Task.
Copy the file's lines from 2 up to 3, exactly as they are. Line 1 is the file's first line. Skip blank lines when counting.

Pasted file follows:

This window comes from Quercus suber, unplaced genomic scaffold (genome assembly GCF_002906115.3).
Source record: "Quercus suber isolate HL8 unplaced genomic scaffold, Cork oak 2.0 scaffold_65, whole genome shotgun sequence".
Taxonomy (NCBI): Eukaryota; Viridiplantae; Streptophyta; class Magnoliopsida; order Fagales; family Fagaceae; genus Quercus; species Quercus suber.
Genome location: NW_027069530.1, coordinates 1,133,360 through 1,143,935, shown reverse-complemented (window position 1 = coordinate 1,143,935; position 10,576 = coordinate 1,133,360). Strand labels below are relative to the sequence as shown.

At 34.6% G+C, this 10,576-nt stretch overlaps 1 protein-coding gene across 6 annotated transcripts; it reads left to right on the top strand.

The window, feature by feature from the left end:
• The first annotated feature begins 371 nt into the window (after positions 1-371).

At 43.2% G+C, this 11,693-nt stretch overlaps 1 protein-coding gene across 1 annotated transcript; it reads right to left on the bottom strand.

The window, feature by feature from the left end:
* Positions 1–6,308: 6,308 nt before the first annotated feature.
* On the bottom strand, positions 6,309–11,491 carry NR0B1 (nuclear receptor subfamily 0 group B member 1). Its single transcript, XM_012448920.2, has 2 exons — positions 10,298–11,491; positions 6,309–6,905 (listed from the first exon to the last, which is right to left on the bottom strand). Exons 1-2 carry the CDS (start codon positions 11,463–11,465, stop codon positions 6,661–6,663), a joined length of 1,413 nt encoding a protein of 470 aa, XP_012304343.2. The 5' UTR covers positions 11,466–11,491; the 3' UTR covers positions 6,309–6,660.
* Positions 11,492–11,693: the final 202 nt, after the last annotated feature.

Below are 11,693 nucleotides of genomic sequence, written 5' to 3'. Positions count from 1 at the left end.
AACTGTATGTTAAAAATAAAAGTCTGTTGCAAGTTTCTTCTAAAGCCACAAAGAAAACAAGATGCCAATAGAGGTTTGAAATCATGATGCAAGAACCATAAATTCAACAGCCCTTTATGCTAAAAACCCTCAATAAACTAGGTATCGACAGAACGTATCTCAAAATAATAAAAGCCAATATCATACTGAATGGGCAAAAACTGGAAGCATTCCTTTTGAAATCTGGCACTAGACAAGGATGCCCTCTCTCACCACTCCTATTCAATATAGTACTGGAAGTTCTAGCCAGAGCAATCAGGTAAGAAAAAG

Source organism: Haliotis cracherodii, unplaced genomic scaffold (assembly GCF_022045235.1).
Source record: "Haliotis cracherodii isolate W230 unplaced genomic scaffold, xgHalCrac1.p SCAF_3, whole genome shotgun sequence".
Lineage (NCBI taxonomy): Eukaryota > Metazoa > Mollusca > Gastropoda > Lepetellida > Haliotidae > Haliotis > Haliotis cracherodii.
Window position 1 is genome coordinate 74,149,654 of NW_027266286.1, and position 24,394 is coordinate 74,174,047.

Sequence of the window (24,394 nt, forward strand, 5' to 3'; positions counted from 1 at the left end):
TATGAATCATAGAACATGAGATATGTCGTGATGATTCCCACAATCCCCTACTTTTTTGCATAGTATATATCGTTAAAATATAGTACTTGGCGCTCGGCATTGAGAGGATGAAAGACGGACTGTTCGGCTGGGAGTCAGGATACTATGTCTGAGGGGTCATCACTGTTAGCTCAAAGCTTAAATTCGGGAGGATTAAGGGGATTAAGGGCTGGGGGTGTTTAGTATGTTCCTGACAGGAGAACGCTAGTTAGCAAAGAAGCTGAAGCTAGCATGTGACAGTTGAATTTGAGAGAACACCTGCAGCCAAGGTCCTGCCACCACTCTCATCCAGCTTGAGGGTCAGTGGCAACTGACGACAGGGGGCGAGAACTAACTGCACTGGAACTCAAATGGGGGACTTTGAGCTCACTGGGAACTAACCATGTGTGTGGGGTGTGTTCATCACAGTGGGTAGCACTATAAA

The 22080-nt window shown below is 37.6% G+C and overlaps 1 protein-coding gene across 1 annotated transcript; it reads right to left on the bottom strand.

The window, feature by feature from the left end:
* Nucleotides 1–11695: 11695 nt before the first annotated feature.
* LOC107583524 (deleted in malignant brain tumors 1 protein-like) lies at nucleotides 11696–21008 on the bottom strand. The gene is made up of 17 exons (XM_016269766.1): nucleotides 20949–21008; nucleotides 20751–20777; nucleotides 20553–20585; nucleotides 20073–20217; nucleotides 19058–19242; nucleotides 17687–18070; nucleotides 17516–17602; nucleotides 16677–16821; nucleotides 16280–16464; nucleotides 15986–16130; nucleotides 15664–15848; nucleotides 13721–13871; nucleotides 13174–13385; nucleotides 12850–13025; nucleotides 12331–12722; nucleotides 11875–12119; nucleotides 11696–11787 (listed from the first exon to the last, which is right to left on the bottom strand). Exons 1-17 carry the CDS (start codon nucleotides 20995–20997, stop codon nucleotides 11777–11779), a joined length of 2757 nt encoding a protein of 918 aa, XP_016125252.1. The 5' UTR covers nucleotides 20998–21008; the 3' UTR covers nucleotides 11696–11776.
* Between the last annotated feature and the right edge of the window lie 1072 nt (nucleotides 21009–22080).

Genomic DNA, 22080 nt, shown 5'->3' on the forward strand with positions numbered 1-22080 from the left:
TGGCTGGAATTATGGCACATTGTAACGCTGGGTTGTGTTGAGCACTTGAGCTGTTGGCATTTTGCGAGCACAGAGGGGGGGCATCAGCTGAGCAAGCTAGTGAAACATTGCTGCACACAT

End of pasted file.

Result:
Source record: "Quercus suber isolate HL8 unplaced genomic scaffold, Cork oak 2.0 scaffold_65, whole genome shotgun sequence".
Taxonomy (NCBI): Eukaryota; Viridiplantae; Streptophyta; class Magnoliopsida; order Fagales; family Fagaceae; genus Quercus; species Quercus suber.